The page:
If my response has key "error" I need to process error and show warning box.

Is there "haskey" method exists in json.net? Like:

var x= JObject.Parse(string_my);
  • 1
    Please refer to my answer here.
    – Ben
    Nov 9 '17 at 14:24
  • I answered a question with similar problem in here: stackoverflow.com/a/47204235/1037314
    – Ben
    Nov 9 '17 at 14:33
  • 1
    There are two variants of this question: One variant is where JSON dictionary is flat (no children) and another, where key is somewhere in hierarchy of children. At the time of writing this, ns.json still has no convenience method that would give easy access to test for a key.
    – ljgww
    Feb 19 '18 at 15:55

Just use x["error_msg"]. If the property doesn't exist, it returns null.

  • 41
    What if the value of the property is null? Mar 4 '15 at 14:34
  • 73
    @AndreasFurster Then it will return a JValue whose Value is null, not just null.
    – svick
    Mar 4 '15 at 16:45
  • 2
    If the property could be null you could use x["error_msg"] is Object to check if the property is defined in JSON object
    – stonito
    Nov 15 '16 at 14:24
  • 2
    @user3199329 That's just a confusing way to write x["error_msg"] != null, so no, it does not check that the property exists and has the value of null.
    – svick
    Nov 15 '16 at 14:40
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    @WilliamT.Mallard In C# 6, you can simplify that by using the null-conditional index operator: myJObject["level1property"]?["level2property"].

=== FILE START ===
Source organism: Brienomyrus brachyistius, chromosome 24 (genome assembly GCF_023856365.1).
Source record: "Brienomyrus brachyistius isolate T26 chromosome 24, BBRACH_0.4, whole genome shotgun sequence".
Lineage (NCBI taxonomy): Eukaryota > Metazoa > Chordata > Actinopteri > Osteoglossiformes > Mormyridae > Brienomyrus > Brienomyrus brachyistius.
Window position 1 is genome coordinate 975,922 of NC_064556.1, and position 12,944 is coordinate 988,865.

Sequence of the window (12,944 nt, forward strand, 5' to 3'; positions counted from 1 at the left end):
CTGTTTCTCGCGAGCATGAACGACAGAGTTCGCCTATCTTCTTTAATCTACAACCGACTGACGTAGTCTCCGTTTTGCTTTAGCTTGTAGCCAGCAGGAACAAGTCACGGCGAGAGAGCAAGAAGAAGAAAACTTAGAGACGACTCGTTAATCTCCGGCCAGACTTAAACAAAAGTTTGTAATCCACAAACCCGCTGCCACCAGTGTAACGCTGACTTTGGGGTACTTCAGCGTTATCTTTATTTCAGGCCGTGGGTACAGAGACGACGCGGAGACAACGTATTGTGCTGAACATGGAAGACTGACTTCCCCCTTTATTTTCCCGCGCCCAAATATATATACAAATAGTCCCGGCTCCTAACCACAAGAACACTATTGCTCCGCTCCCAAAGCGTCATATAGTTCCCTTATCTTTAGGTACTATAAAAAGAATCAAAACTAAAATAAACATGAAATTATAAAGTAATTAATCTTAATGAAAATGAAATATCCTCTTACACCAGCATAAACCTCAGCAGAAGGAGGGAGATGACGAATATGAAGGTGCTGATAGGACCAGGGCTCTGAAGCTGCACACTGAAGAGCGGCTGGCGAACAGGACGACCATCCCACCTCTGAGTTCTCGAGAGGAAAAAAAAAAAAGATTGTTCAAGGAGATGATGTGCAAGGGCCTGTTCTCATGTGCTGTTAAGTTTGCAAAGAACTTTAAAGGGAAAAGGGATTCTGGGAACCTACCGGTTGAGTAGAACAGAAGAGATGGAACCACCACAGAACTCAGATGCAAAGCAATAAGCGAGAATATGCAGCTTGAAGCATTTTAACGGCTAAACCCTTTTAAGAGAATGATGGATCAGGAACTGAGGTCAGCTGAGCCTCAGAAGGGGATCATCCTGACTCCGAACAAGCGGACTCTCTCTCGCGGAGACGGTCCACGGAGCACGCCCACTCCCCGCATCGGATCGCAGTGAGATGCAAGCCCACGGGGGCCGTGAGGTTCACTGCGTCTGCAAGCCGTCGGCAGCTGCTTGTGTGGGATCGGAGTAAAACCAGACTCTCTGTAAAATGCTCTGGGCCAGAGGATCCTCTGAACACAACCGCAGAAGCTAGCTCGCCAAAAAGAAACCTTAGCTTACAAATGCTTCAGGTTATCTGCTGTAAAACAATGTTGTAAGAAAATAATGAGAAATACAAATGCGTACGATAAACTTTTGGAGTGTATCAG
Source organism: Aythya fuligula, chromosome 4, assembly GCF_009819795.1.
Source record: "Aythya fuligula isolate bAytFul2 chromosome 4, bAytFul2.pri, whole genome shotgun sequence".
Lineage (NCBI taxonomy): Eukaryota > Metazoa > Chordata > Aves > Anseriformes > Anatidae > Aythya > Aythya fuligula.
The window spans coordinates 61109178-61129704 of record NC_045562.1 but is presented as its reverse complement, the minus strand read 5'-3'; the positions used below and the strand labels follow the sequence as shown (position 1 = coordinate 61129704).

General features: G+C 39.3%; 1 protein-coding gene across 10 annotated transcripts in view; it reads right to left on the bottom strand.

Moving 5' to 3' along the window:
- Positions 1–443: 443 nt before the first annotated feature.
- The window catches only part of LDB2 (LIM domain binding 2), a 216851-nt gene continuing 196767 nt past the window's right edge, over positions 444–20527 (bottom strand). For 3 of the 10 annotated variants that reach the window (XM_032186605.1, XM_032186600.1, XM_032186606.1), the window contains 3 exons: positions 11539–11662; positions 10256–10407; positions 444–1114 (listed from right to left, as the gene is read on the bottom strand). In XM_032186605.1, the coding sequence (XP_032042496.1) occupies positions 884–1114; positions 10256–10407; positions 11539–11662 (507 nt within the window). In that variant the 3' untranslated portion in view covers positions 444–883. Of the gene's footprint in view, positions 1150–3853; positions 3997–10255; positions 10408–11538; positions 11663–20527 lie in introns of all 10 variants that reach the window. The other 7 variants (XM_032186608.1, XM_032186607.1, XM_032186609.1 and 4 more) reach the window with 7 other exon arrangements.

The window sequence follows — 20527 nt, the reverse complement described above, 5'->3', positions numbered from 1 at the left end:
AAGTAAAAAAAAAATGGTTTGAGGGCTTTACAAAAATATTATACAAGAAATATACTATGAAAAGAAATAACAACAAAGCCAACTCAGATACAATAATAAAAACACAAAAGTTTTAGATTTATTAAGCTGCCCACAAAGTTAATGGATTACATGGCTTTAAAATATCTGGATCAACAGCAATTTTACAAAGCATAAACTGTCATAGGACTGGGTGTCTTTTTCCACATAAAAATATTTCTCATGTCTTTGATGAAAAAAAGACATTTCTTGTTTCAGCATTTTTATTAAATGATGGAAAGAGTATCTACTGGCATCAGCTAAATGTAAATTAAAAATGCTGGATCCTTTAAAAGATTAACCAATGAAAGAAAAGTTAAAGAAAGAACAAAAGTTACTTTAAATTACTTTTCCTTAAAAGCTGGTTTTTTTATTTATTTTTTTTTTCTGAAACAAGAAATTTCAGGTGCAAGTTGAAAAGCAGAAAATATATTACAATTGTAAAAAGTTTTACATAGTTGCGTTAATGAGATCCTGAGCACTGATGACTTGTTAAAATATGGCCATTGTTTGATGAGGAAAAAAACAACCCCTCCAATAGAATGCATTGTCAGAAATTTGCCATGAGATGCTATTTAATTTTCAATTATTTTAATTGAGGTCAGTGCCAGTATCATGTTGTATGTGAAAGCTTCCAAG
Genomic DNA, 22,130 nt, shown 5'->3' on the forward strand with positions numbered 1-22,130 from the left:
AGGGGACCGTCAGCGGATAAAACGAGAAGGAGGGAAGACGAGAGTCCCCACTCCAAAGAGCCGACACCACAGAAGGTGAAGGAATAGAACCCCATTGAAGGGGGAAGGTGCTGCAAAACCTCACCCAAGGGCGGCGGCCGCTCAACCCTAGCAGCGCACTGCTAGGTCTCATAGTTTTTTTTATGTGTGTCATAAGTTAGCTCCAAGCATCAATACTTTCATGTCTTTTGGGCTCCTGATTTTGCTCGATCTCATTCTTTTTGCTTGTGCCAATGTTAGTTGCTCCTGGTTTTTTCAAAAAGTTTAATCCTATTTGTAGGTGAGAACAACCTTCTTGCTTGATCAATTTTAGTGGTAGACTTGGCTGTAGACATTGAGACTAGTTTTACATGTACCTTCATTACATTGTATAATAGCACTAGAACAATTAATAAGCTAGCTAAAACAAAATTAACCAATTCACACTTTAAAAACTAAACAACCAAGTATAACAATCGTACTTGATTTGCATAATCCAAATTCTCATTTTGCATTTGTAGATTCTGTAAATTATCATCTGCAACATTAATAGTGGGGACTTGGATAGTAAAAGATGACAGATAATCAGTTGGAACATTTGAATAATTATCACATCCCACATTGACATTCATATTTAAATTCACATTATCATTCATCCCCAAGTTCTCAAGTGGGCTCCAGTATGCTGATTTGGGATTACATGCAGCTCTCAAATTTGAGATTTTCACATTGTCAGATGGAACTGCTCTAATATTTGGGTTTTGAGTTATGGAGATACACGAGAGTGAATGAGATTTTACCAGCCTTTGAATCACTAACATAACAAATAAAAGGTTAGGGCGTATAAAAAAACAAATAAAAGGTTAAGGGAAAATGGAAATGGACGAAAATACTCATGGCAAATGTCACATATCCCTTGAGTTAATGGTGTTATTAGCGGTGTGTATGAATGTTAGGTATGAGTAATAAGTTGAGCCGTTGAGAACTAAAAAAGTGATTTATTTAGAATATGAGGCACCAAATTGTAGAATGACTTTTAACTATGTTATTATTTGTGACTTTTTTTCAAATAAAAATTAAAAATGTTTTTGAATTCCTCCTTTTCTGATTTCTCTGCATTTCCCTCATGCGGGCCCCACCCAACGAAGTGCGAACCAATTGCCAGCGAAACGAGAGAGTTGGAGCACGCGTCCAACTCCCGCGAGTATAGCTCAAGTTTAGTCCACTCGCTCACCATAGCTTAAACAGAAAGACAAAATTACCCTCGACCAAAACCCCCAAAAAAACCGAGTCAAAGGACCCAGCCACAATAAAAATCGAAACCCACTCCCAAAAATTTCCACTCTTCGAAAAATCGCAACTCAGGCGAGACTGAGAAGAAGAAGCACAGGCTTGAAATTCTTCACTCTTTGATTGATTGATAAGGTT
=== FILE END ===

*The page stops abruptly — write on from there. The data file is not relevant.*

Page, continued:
– svick
    Jan 4 '17 at 19:45

JObject implements IDictionary<string, JToken>, so you can use:

IDictionary<string, JToken> dictionary = x;
if (dictionary.ContainsKey("error_msg"))

... or you could use TryGetValue. It implements both methods using explicit interface implementation, so you can't use them without first converting to IDictionary<string, JToken> though.

  • I thin this will be slowly then the accepted answer, but thanks.
    – SevenDays
    Aug 27 '11 at 21:46
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    @wsevendays, does speed matter to you here or are just microoptimizing (and basing that on guesses)? You should use what you find more readable.
    – svick
    Aug 27 '11 at 21:57
  • The speed of 1GHz processor of my WP7 phone not great and I need to care about speed.
    – SevenDays
    Aug 27 '11 at 22:21
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    @wsevendays: Why would it be slower (or faster) than the accepted answer?
    – Jon Skeet
    Aug 28 '11 at 2:19
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    @wsevenday: No, it doesn't create a dictionary. JObject already implements IDictionary<string, JToken>. This is just a reference assignment. And no, the accepted answer isn't checking if the key is in an array... it's still using a normal indexer. Just because it looks like array access doesn't mean it is array access. (Array access can't be by a string in the first place.)
    – Jon Skeet
    Aug 29 '11 at 7:10

JObject.ContainsKey(string propertyName) has been made as public method in 11.0.1 release

Documentation - https://www.newtonsoft.com/json/help/html/M_Newtonsoft_Json_Linq_JObject_ContainsKey.htm

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